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Hookes Law F=-KX

  1. May 6, 2012 #1
    I am a GCSE Physics Student I was hoping somebody would be able to help me when I have been studying Hookes law, we have only looked at a basic equation extension = extented length - original length. We have also look at how the increase in mass is directly proportional to the extension until plastic deformation occurs. I was then looking through my revsion notes and the equation F=-KX came up. I looked this up and found that
    athematically, Hooke's law states that

    F=-kx,

    where

    x is the displacement of the spring's end from its equilibrium position (a distance, in SI units: meters);
    F is the restoring force exerted by the spring on that end (in SI units: N or kg·m/s2); and
    k is a constant called the rate or spring constant (in SI units: N/m or kg/s2).

    this makes no sense to me
    Could somebody please explain this to me
    thanks
     
    Last edited: May 6, 2012
  2. jcsd
  3. May 6, 2012 #2
    Hey, I'm in gr 12 so I don't know how much help I am, but I can try. Think about a spring for one second:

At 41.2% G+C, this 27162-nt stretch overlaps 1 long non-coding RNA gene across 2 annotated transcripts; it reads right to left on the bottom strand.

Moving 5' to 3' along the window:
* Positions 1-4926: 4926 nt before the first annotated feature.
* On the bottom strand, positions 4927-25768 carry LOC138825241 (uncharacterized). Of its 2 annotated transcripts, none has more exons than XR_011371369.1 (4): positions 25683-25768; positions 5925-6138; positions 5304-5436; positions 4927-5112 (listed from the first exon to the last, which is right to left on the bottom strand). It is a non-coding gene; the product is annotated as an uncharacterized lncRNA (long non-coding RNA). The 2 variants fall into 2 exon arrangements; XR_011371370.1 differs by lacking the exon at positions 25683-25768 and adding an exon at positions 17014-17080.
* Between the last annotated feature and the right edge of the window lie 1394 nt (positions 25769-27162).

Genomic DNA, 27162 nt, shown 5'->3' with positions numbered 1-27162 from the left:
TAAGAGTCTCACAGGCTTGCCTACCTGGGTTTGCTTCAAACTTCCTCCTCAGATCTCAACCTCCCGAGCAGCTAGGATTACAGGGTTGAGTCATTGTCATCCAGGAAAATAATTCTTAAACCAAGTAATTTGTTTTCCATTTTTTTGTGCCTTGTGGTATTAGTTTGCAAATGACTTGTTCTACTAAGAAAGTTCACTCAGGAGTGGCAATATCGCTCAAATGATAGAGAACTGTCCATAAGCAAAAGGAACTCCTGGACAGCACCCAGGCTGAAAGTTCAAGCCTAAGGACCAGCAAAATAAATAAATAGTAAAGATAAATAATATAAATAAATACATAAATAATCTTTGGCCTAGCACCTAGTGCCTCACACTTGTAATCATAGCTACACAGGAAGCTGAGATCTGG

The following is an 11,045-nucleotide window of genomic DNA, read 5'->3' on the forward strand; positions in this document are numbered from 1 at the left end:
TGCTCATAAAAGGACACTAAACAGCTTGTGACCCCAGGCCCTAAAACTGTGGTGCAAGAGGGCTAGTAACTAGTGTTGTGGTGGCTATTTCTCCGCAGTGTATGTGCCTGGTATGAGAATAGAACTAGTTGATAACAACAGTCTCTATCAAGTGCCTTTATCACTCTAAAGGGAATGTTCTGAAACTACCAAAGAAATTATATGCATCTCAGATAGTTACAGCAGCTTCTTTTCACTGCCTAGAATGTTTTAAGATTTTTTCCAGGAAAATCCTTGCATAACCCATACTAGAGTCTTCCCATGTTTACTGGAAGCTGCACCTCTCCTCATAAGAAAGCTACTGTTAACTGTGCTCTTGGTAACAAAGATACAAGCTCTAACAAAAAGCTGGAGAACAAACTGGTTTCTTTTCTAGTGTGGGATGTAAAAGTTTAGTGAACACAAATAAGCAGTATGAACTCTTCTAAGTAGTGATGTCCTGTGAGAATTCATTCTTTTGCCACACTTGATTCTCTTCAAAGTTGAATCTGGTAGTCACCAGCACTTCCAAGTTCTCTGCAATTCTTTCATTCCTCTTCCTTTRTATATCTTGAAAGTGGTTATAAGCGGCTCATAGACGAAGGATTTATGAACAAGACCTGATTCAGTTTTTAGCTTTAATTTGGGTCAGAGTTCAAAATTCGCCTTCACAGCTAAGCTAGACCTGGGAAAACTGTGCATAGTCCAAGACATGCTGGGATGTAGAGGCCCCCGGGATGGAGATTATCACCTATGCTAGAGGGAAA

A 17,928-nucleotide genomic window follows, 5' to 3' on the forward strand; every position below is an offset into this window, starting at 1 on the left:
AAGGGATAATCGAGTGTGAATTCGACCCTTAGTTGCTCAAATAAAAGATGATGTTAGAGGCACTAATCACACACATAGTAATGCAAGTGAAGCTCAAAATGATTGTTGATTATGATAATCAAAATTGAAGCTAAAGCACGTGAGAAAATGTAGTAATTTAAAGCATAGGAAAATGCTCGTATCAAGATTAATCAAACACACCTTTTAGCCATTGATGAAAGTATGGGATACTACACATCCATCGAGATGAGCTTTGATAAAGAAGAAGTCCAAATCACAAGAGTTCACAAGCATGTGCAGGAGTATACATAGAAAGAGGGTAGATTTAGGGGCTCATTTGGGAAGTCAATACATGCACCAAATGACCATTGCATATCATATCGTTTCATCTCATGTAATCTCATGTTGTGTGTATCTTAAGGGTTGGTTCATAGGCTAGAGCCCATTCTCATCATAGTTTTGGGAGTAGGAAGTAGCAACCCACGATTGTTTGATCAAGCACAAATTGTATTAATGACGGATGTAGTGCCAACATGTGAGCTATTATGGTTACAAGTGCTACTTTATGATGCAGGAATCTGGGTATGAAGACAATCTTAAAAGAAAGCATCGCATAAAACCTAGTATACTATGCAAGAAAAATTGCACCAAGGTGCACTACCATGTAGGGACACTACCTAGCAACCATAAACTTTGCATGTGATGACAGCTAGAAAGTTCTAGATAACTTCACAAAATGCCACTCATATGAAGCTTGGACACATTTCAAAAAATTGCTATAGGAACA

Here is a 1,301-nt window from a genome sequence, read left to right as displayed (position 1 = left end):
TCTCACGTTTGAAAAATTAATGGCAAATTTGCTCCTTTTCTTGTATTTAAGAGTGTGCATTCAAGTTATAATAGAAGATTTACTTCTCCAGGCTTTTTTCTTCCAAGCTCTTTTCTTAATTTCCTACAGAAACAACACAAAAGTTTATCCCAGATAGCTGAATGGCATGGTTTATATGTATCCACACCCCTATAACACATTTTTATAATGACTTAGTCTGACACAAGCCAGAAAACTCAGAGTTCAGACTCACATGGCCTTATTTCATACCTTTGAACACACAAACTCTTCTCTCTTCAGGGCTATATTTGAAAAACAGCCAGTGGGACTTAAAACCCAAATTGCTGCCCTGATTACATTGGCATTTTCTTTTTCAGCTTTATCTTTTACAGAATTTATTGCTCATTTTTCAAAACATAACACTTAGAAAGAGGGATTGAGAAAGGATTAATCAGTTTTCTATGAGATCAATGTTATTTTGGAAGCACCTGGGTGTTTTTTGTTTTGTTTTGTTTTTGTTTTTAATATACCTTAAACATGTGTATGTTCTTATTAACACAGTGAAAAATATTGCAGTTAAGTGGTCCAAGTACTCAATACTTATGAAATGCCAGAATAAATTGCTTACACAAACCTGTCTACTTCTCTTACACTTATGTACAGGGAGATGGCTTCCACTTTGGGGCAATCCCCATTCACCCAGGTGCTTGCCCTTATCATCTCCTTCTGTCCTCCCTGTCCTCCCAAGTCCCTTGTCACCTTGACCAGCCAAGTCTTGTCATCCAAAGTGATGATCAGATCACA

A spring can be stretched or compressed. When a spring is stretched, or compressed, it has POTENTIAL ELASIC ENERGY. When the spring is at eqilbrium postion, that means it has not been stretched or compressed therefore it has no potential elastic energy. K is just a constant ( a given number) that the spring has. Finally, x is the distance the springs been stretched or compressed FROM EQILBRIUM POSTION.

    If you have anymore questions just ask, I hope this helped.
     
  4. May 6, 2012 #3

    Doc Al

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    Staff: Mentor

    Why doesn't that make sense?
     
  5. May 6, 2012 #4
    Oh yeah, Ee (which is potential elastic energry) = 1/2*k*x^2 this is formula you may use.
     
  6. May 6, 2012 #5
    Anythin we could add Doc?
     
  7. May 6, 2012 #6
    thanks hellohi that was really helpful :smile:
     
  8. May 6, 2012 #7
    Np man, I'm glad it helped:)!!!
     
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